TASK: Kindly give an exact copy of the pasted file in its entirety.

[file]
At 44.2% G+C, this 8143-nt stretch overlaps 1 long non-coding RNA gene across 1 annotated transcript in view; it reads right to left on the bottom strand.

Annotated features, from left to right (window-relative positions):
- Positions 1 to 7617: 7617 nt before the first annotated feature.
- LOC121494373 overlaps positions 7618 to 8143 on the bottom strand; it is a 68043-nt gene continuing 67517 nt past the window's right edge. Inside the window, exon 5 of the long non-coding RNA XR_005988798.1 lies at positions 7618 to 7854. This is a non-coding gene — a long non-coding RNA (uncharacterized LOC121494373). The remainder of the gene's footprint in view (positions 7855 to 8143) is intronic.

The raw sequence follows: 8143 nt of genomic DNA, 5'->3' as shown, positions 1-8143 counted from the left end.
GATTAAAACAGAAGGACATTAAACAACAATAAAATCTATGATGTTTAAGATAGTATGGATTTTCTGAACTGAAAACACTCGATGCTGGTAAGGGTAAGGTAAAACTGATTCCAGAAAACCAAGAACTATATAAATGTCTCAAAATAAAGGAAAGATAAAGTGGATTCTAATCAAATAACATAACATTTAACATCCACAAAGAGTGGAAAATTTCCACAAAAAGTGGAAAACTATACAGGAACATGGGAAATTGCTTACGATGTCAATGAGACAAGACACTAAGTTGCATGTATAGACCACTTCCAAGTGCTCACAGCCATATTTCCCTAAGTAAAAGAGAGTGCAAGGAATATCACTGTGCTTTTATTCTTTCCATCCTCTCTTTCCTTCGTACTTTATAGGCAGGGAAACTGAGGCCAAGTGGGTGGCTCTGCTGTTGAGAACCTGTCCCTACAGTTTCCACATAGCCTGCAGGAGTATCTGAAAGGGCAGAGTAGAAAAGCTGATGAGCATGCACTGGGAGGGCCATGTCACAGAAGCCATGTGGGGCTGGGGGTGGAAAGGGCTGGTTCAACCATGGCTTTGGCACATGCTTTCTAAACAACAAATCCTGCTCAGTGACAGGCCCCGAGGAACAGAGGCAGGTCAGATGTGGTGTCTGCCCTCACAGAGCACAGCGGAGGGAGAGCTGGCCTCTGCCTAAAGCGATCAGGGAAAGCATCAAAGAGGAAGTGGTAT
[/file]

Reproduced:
At 44.2% G+C, this 8143-nt stretch overlaps 1 long non-coding RNA gene across 1 annotated transcript in view; it reads right to left on the bottom strand.

Annotated features, from left to right (window-relative positions):
- Positions 1 to 7617: 7617 nt before the first annotated feature.
- LOC121494373 overlaps positions 7618 to 8143 on the bottom strand; it is a 68043-nt gene continuing 67517 nt past the window's right edge. Inside the window, exon 5 of the long non-coding RNA XR_005988798.1 lies at positions 7618 to 7854. This is a non-coding gene — a long non-coding RNA (uncharacterized LOC121494373). The remainder of the gene's footprint in view (positions 7855 to 8143) is intronic.

The raw sequence follows: 8143 nt of genomic DNA, 5'->3' as shown, positions 1-8143 counted from the left end.
GATTAAAACAGAAGGACATTAAACAACAATAAAATCTATGATGTTTAAGATAGTATGGATTTTCTGAACTGAAAACACTCGATGCTGGTAAGGGTAAGGTAAAACTGATTCCAGAAAACCAAGAACTATATAAATGTCTCAAAATAAAGGAAAGATAAAGTGGATTCTAATCAAATAACATAACATTTAACATCCACAAAGAGTGGAAAATTTCCACAAAAAGTGGAAAACTATACAGGAACATGGGAAATTGCTTACGATGTCAATGAGACAAGACACTAAGTTGCATGTATAGACCACTTCCAAGTGCTCACAGCCATATTTCCCTAAGTAAAAGAGAGTGCAAGGAATATCACTGTGCTTTTATTCTTTCCATCCTCTCTTTCCTTCGTACTTTATAGGCAGGGAAACTGAGGCCAAGTGGGTGGCTCTGCTGTTGAGAACCTGTCCCTACAGTTTCCACATAGCCTGCAGGAGTATCTGAAAGGGCAGAGTAGAAAAGCTGATGAGCATGCACTGGGAGGGCCATGTCACAGAAGCCATGTGGGGCTGGGGGTGGAAAGGGCTGGTTCAACCATGGCTTTGGCACATGCTTTCTAAACAACAAATCCTGCTCAGTGACAGGCCCCGAGGAACAGAGGCAGGTCAGATGTGGTGTCTGCCCTCACAGAGCACAGCGGAGGGAGAGCTGGCCTCTGCCTAAAGCGATCAGGGAAAGCATCAAAGAGGAAGTGGTAT